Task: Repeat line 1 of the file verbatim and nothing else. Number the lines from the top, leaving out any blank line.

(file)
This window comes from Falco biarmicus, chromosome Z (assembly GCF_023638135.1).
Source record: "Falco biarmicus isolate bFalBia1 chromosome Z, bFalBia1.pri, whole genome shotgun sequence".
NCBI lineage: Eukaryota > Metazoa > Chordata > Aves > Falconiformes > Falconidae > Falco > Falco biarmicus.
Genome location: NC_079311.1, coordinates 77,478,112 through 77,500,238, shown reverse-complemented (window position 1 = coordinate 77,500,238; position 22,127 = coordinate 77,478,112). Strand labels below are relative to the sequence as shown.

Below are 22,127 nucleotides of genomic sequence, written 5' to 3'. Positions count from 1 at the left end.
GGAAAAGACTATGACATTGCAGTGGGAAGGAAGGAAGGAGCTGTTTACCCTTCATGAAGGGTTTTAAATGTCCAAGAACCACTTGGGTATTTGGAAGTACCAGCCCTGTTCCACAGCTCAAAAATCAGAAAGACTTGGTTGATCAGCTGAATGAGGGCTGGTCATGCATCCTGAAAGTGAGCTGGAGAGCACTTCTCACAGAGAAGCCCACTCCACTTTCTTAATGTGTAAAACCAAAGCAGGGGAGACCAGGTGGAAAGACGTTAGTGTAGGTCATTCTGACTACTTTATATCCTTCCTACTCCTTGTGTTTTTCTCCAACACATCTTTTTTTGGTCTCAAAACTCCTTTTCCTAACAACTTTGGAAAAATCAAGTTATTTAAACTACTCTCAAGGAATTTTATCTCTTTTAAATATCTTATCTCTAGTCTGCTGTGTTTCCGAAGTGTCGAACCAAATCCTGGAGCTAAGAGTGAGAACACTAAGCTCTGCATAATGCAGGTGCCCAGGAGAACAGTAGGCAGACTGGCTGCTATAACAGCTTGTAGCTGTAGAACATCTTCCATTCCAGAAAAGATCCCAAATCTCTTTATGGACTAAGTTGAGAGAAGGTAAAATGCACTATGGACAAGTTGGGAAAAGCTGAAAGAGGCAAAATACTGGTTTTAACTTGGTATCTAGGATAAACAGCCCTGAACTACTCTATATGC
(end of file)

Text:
This window comes from Falco biarmicus, chromosome Z (assembly GCF_023638135.1).